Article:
Stochastic processes are ubiquitous throughout the quantitative sciences and their study is of great interest across disciplinary boundaries. The complexity of stochastic process has been related to the minimal amount of memory about its past which one requires in order to predict its future . Recent studies have shown that quantum hidden Markov models can further reduce this memory requirement .
However, a precise understanding of the fundamental underpinnings of and resources required for this quantum advantage are not yet satisfactorily understood. In this talk we connect the best-known quantum models for stochastic process simulation to a powerful framework from condensed matter physics which is known as tensor network theory . More specifically, we establish a relationship between a stochastic process and a specific type of tensor network known as a matrix product state (MPS). The latter presents an efficient representation of quantum many-body states in condensed matter such as those of quantum spin chains.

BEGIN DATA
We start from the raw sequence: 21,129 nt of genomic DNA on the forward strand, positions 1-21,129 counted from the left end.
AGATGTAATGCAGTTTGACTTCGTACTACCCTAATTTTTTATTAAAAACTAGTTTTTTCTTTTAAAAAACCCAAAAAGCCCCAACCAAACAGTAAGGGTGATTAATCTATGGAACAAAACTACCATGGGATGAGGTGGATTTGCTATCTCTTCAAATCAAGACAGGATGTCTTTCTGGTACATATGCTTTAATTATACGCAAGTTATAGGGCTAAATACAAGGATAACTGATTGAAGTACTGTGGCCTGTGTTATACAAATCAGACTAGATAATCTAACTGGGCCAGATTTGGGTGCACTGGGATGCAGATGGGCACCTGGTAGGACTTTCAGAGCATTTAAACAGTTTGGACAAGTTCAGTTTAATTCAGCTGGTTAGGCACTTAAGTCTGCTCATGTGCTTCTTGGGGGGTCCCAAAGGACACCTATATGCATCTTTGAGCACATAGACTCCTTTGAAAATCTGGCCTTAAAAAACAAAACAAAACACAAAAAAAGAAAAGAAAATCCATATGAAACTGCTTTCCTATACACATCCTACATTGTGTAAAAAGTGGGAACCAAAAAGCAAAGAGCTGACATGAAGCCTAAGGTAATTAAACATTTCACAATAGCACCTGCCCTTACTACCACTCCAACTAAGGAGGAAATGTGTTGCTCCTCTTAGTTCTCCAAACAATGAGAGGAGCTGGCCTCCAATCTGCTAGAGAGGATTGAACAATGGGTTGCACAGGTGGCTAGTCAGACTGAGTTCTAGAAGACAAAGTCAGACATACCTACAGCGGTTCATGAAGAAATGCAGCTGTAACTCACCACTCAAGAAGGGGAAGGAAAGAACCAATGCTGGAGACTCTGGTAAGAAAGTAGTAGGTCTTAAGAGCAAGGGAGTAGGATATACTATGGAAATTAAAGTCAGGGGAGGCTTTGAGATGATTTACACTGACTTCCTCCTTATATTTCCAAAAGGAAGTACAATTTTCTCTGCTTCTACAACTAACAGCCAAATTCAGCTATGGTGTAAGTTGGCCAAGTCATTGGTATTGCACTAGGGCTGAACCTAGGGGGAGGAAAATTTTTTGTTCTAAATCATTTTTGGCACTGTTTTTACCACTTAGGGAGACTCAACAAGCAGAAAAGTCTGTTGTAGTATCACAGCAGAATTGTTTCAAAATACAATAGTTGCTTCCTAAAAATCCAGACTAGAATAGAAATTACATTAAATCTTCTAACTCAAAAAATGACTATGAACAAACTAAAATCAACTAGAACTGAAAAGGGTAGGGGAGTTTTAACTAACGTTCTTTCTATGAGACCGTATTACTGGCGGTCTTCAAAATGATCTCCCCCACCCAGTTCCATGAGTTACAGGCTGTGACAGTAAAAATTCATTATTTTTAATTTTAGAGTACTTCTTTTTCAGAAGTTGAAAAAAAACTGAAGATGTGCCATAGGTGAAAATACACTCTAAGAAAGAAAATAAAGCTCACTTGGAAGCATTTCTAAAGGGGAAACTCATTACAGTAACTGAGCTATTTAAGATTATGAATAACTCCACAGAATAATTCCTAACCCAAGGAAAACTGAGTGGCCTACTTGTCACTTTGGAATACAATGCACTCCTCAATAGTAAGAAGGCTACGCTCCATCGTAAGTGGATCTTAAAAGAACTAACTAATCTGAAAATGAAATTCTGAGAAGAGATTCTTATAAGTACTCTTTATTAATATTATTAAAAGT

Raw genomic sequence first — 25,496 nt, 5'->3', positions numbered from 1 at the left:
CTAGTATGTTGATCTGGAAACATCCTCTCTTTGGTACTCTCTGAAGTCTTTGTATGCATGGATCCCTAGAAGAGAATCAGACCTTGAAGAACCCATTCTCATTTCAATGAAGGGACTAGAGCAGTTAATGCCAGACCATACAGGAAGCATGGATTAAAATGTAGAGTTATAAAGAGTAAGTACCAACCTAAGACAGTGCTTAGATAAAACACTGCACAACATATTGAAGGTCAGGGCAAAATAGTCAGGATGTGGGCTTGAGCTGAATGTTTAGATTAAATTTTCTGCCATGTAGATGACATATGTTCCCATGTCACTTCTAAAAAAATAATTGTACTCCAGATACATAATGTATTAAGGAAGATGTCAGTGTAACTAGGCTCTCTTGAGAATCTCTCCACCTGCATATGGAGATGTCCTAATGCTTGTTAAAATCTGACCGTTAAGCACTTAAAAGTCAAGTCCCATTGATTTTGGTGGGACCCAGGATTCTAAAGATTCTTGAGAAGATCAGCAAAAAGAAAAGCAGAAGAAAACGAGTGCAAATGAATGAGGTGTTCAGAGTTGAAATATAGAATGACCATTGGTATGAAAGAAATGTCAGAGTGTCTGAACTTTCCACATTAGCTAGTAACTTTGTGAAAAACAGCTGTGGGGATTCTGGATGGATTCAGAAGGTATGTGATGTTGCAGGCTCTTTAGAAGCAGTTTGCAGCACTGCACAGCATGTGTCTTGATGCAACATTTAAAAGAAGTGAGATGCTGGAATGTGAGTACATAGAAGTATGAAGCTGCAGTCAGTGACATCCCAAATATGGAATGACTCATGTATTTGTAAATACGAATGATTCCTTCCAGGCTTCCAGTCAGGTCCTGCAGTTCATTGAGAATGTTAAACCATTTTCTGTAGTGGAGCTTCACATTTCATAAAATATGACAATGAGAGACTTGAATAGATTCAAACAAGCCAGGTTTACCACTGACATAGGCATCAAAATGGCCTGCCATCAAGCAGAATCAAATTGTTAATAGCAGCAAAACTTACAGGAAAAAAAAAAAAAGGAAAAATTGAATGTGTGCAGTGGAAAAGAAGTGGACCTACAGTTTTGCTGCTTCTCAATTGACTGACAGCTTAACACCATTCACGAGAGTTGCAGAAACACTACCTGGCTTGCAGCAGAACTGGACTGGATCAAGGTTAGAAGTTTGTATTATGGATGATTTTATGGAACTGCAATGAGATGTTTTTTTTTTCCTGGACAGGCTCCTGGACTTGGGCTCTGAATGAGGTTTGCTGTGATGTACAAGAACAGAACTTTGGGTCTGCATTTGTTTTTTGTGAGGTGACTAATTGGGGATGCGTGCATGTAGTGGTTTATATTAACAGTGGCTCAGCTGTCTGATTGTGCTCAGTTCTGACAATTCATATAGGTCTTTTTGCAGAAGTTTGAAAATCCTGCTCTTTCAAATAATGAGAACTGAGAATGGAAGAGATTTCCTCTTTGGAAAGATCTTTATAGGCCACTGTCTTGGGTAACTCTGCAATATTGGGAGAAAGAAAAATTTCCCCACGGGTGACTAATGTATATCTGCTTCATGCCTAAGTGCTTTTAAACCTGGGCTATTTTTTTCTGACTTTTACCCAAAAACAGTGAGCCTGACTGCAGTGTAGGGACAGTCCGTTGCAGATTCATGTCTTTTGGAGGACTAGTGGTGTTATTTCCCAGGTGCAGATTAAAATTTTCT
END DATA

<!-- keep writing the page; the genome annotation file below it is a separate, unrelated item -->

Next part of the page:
Here, we construct a large quantum spin chain state, the measurement of which generates the stochastic process under consideration and present its MPS representation. MPS methods then allow us to establish a direct relationship between the amount of quantum memory required for process simulation and quantum correlations (i.e., quantum entanglement) in the spin chain representation. This relation sheds new light on the underlying benefits of quantum simulation models for stochastic processes by identifying quantum correlations as the direct analogue of a process’ complexity.
Lastly, we show that our approach provides an efficient way of constructing the best-known quantum models for stochastic simulation and we illustrate our framework with an example.